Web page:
• I agree with Ishiguro’s statement about the novel not being about cloning. The story so clearly touches upon deeper themes than that; the novel seems to be a commentary on human nature. There is the motif of […]

  • Ishiguro’s writing style is pretty straightforward yet suspenseful in the sense that his narrator is not too revealing and speaks very vaguely in general, touching upon things mentioned much later on in the story. […]

  • MENDOZA structuralism: an approach to linguistics that analyses and describes the structure of language, as distinguished from its comparative and historical aspects. STructuralism assumes that all surface phenomena belong to some structural system. for example: (words) — dog/runs/happily/ trees/appear/green/ wisdom/comes/slowly (parts of speech)…[Read more]

  • MENDOZA yo i think your paper is extremely detailed, summary-wise. however, as a few of our peers before me have already mentioned, your paper lacks psychoanalytical commentary. i think your passages are complete and hold strong to your essay, but without any psychoanalytical argument, it kind of just seems like you’re throwing in passages for […]

  • MENDOZA Although Victoriane’s paper, in my opinion, lacked in hosting one clearly focused motive (was she taking a stab at feminism, or feminism with celebrities?) i would say her paper was more analytical than Enes’, which although was very detailed and informative to those who haven’t seen the movie, lacked more analytical context. it seems […]

  • lozeredg3 commented on the blog post For Tuesday, November 15th 6 years ago

    MENDOZA Marxism’s main focus is the structures of social class as well as economic stand. With respect to Bressler’s comment of Marxist criticism about not only what a text says, but what the text also does NOT say, it’s clear that plot of Turn of the Screw is a fine example of this. Marxism shares […]

  • MENDOZA (sorry for the late) At the time James was writing this story, traditional gender roles favored male dominance. Women were seen as the weaker sex, and their capacity for job opportunities were limited to jobs that harbored feminine and maternal dispositions. Men were favored and in a way glorified and idolized over men, as […]

  • Mendoza –either of two of Michael Jackson’s albums, Thriller (1982) and Bad (1987), which both cemented Jackson’s status and career as one of the most successful artists of the 80′ s (and of all time, in my opinion) with multiple billboard top ten hits for each album. –Samus Aran, the female space bounty hunter protagonist […]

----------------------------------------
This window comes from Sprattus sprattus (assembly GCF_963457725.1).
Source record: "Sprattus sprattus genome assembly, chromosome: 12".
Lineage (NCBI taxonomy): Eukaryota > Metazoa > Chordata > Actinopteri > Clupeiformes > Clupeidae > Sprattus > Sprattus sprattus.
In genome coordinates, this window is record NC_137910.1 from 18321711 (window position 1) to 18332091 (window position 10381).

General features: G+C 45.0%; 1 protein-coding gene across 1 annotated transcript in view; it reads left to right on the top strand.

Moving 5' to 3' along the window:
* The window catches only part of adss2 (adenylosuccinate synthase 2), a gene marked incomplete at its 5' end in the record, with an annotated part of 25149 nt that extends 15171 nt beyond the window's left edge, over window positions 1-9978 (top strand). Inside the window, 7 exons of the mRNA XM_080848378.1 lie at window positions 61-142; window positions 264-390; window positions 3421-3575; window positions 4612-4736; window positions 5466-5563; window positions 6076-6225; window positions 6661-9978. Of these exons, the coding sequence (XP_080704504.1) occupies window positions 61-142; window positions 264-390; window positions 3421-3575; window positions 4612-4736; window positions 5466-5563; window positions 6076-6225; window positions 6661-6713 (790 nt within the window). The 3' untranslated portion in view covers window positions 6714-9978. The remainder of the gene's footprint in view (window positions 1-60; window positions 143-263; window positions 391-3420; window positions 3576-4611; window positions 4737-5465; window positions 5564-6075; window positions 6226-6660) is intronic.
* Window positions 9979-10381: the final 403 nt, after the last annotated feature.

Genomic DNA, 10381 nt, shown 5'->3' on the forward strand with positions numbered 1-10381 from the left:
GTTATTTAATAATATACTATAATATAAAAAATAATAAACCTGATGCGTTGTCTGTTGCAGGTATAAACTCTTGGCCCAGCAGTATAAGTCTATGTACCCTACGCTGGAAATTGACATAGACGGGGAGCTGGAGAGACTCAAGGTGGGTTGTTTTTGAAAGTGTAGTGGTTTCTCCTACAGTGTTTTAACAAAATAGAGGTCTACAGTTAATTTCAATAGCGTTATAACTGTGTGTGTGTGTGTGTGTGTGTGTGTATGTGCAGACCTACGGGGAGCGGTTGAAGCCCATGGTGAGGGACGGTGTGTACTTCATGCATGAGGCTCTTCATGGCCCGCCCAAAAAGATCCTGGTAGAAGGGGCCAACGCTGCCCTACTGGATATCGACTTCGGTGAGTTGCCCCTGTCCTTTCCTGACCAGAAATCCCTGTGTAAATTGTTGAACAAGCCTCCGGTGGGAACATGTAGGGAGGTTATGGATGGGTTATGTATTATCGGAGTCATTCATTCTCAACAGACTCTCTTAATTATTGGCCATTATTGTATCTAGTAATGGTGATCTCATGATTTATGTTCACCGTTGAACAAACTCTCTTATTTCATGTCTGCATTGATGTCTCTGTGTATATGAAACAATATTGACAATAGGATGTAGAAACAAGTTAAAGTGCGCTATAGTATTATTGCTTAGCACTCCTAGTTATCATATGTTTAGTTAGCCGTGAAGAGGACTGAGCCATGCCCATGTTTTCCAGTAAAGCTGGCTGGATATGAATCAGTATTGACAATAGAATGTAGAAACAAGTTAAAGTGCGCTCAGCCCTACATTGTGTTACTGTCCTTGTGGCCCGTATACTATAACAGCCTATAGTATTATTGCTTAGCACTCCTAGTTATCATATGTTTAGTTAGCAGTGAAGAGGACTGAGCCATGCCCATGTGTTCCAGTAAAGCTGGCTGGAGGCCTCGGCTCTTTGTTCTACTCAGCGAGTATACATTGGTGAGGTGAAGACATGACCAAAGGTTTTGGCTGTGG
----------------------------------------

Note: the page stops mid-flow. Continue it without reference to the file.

• MENDOZA re: question 3 the interactions between women and men in this novel vary greatly between each character. generally speaking though, the women in the story seem to always be repressed or their opinions and words come second to that of the men. take Miles for example, although he is supposed to respect the Governess […]

  • MENDOZA: The Governess displays insecure or unstable sense of self, one of the core issues in Psychoanalytic Criticism. Like other core issues, anxiety is the cause of the revelation of this core issue. The Governess is very vulnerable to the influence of other people, as seen through her interactions with Mrs. Grose throughout the novel, […]

  • MENDOZA: Page 55, just after Marlow and them folks collect firewood and are point eight miles away from Kurtz’ station, the crew is surrounded by silence and fog, and then they hear cries of cannibals. Momentarily they are stuck in the fog, unable to see their enemies, and eventually the cannibals unleash an arrow attack. […]

  • MENDOZA Re: Group 4, 63-66 The binaries in this selection of text include, but are not limited to, civilized/savages, humanity/deities, light/darkness (although this one is apparent throughout the entire novel). Of the various binaries apparent in this section, i believe the most relevant one to the text as a whole is the civilized/savages binary…[Read more]

  • MENDOZA: Heart of Darkness can be seen as an example of an impressionist novel—that is, one of which dictates how things *appear* to be than how things really are, a sort of “self conscious novel” so to speak. Charlie Marlow’s memoir is not actually being told by Charlie Marlow himself, to the reader, thus there […]

  • I believe that using a New Critical approach to this story would strip so much “essence” out of it, especially out of the central character, Dave. Through a New Critical lens, all I could really say about this short story is simply how Dave wanted a gun, convinced his mother to give him the means […]

  • Upon reading the first three pages of Brooks’ essay, “The Formalist Critic,” I have to admit I had already assumed his defense of New Criticism to be subpar and weak. This dismissal of Brooks’ stand may have been due to my previous experience with New Criticism (as this is certainly not the first Theory class […]

  • Mendoza, E Wallace Stevens uses an abundant amount of imagery in his poem, The Snow Man, as the two main bloggers pointed out. While I agree with both Gordon and Steven’s interpretations of the poem, I could not help but notice that neither seemed to focus on that which we discussed in class, how “perfectly […]

  • Mendoza, E Prof Zino Eng170W RE: President Obama Upon first glance, President Obama looks stressed, or even pensive. After staring at the photo for a few minutes, I started to think of all other possible emotions expressed, some of which include perhaps Obama had a headache, or was simply trying to scratch his forehead. Certainly […]